# Implement a graph in Python

Question : Build a graph in python, given its edge representation.

from collections import defaultdict

graph = { '1' : ['2' ,'4','5'],
'2' : ['3'] ,
'3' : ['5'] ,
'4' : ['2']
}

def generate_edges(graph):
edges = []

for node in graph:
for next_node in graph[node]:
#if edge exist than append
edges.append((node,next_node))
return edges

def find_path(graph, start, end, path=[]):
path = path + [start]
if start == end:
return path

for node in graph[start]:
if node not in path:
newpath = find_path(graph, node, end, path)
if newpath:
return newpath
return None

print generate_edges(graph)

print find_path(graph, '1','5')


How can i improve this code?

find_path is very inefficient. Consider the following example, where we try to find a short path (just one edge) in a graph with just eleven nodes:

>>> G = {i: list(range(10)) for i in range(10)}
>>> G.append(10)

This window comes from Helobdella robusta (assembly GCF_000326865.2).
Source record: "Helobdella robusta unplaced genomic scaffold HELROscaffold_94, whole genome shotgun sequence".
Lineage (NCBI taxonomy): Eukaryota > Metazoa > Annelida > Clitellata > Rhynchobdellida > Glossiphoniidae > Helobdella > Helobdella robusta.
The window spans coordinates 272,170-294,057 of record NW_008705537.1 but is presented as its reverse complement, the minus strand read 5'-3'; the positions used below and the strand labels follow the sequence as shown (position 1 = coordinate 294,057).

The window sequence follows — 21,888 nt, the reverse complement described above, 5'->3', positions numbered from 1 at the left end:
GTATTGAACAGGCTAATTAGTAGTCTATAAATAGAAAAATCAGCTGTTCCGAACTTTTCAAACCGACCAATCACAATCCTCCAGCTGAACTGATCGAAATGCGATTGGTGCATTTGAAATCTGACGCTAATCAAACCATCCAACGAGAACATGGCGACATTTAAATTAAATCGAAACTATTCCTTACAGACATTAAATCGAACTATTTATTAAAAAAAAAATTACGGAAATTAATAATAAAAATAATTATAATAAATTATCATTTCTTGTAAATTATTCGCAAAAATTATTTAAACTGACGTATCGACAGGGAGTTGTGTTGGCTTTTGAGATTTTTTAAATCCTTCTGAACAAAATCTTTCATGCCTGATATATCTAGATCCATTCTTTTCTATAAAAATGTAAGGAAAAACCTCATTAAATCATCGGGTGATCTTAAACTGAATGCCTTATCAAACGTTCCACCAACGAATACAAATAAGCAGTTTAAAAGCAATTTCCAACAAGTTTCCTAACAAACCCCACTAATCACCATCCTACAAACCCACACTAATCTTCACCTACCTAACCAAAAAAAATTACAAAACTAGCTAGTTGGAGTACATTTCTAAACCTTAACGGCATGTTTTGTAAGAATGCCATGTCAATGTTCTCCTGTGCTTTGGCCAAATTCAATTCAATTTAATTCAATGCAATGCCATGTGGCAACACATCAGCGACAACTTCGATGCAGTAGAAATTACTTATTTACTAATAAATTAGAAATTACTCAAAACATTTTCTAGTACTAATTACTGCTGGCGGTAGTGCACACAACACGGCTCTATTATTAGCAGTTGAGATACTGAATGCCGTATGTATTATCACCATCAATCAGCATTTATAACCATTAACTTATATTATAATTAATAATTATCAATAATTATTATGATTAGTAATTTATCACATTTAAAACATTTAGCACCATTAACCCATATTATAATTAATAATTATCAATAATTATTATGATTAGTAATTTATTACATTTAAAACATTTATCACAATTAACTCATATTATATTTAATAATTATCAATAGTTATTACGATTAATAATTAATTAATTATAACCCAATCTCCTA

>>> find_path(G, 0, 10)
[0, 10]


How long does this take?

>>> from timeit import timeit
>>> timeit(lambda:find_path(G, 0, 10), number=1)
1.3475657280068845


It really shouldn't take more than a second to find a path with a single edge in such a small graph. So why does it take so long?

The way that find_path works is that it generates all simple paths (paths with no repeated nodes) in depth-first order. However, in general there can be exponentially many simple paths in a graph. I constructed the graph G so that it looks like this: The depth-first search starts by finding the path 0–1–2–3–4–5–6–7–8–9 but then it reaches a dead end: So the search backtracks a couple of steps and then finds the path 0–1–2–3–4–5–6–7–9–8, but again it reaches a dead end: You can see that the search will have to visit every path starting with 0 and visiting all of 1 to 9, before it will consider the path 0–10. But there are $9! = 362,880$ such paths.

To avoid this exponential runtime, you'll have to use a different approach, for example Dijkstra's algorithm.